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Microwave Tech

Microwave Tech

Microwave Tech

Microwave Tech

Why is the dielectric constant DK value of FR4 of the rigid-flex board factory erratic?
2021-10-13
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Author:Belle

 Recently, the customer of the rigid-flex board factory specified that the dielectric constant of FR4 must be 4.5. However, the manufacturer cannot guarantee such an accurate DK value for FR4. Today, I will explain to you why the dielectric constant (DK) value of FR4 (glass fiber epoxy copper clad laminate) is usually marked between 4.2-4.8?


  Adding woven glass to the printed circuit board (PCB) material can increase the structural strength of the material. This helps to increase the mechanical stability of the laminate material, but does this have any effect on the electrical behavior of the material? One of the classic problems with woven glass-reinforced laminated PCB boards is that the "glass weaving effect" may negatively affect the electrical performance of the high-speed or high-frequency circuits processed on these laminates.


  Depending on the specific resin system of the fiberglass laminate, the dielectric constant (Dk) of this material actually varies with position in a very small periodic manner. These small areas with different Dk values may be caused by the unique physical weaving structure of glass fibers, in which the glass fiber woven fabric is woven from glass fiber bundles, and there are small open areas between the glass bundles. Among them, the Dk of the glass fiber bundle is usually about 6, and the Dk of the laminate in the open area between the bundles is much lower than that of the glass fiber bundle, usually about 3. Since the impedance of high-speed/high-frequency transmission lines is highly dependent on Dk, the change of Dk value has always been a problem for circuit design engineers using woven glass laminates.


  The prepregs and copper clad laminates are what we often call PP and core boards. The medium is a mixture of epoxy resin and glass fiber cloth. (Rigid printed circuit board)


  There are many types of glass cloth, each of which has different thickness and weaving size. Below is a list of some commonly used glass fiber models in the rigid-flex board factory. You can see the grid-like fiberglass cloth very intuitively. Some models have large empty windows, and some models have very small empty windows.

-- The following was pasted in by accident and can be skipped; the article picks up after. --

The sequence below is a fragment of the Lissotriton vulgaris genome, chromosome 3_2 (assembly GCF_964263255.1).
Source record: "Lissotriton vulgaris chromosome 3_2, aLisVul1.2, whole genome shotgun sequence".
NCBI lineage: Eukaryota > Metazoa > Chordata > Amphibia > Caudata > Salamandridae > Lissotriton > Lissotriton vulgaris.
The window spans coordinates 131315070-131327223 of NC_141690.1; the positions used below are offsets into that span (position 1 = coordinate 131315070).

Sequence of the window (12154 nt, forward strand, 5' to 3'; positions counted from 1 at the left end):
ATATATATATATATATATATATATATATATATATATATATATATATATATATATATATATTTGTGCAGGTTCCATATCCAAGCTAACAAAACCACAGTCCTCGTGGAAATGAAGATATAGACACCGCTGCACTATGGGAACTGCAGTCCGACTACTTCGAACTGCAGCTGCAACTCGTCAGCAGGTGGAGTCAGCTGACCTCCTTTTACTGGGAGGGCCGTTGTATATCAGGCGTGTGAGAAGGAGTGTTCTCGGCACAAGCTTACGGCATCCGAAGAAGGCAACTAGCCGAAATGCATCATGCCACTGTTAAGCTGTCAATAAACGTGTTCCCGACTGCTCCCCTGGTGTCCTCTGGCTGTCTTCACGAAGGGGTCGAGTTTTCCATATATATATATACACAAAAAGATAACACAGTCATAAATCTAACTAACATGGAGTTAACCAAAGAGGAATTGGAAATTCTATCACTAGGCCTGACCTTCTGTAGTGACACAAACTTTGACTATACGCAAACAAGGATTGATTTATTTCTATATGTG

For the specific impact of the glass fiber effect, please see the legend below, which are the impact on impedance, the impact on delay and the impact on loss.


rigid-flex board

  It should be noted that the glass fiber effect has the greatest impact on high-speed long traces, and low-speed systems or very short traces can be ignored.


  Here is an example to illustrate how glass fiber affects the microstrip transmission circuit: Consider a double-sided copper clad laminate with top and bottom (signal transmission and microstrip ground plane), and its Z axis (thickness) direction at 10GHz The dielectric constant DK is 3.0. Usually at higher frequencies, such as millimeter wave frequencies (30GHz and above), changes in DK will affect the performance of the material. For example, a quarter-wavelength of a signal propagating through a circuit at 77 GHz is about 0.024 inches, which means that one-eighth wavelength is about 0.012 inches. Theoretically speaking, when electromagnetic (EM) waves encounter any type of DK change in their propagation medium at a wavelength greater than a quarter of the frequency of interest, the propagation of electromagnetic waves will be disrupted and resonance may occur.